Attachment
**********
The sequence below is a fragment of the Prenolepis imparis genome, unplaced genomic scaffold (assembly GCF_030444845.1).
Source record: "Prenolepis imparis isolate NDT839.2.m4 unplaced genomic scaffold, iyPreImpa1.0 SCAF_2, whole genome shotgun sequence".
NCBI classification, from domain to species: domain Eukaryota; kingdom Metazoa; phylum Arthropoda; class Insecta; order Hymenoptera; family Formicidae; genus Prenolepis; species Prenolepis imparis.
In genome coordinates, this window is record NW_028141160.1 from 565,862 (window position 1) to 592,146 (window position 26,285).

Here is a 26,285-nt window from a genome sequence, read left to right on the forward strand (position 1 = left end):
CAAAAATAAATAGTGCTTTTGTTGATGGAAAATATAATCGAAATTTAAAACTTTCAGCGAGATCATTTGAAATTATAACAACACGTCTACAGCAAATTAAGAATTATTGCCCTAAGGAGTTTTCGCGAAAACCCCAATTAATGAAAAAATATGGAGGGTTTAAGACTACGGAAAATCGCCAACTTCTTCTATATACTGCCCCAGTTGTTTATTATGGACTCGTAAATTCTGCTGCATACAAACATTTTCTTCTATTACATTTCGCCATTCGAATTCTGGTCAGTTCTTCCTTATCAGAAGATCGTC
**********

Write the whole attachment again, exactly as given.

The sequence below is a fragment of the Prenolepis imparis genome, unplaced genomic scaffold (assembly GCF_030444845.1).
Source record: "Prenolepis imparis isolate NDT839.2.m4 unplaced genomic scaffold, iyPreImpa1.0 SCAF_2, whole genome shotgun sequence".
NCBI classification, from domain to species: domain Eukaryota; kingdom Metazoa; phylum Arthropoda; class Insecta; order Hymenoptera; family Formicidae; genus Prenolepis; species Prenolepis imparis.
In genome coordinates, this window is record NW_028141160.1 from 565,862 (window position 1) to 592,146 (window position 26,285).

Here is a 26,285-nt window from a genome sequence, read left to right on the forward strand (position 1 = left end):
CAAAAATAAATAGTGCTTTTGTTGATGGAAAATATAATCGAAATTTAAAACTTTCAGCGAGATCATTTGAAATTATAACAACACGTCTACAGCAAATTAAGAATTATTGCCCTAAGGAGTTTTCGCGAAAACCCCAATTAATGAAAAAATATGGAGGGTTTAAGACTACGGAAAATCGCCAACTTCTTCTATATACTGCCCCAGTTGTTTATTATGGACTCGTAAATTCTGCTGCATACAAACATTTTCTTCTATTACATTTCGCCATTCGAATTCTGGTCAGTTCTTCCTTATCAGAAGATCGTC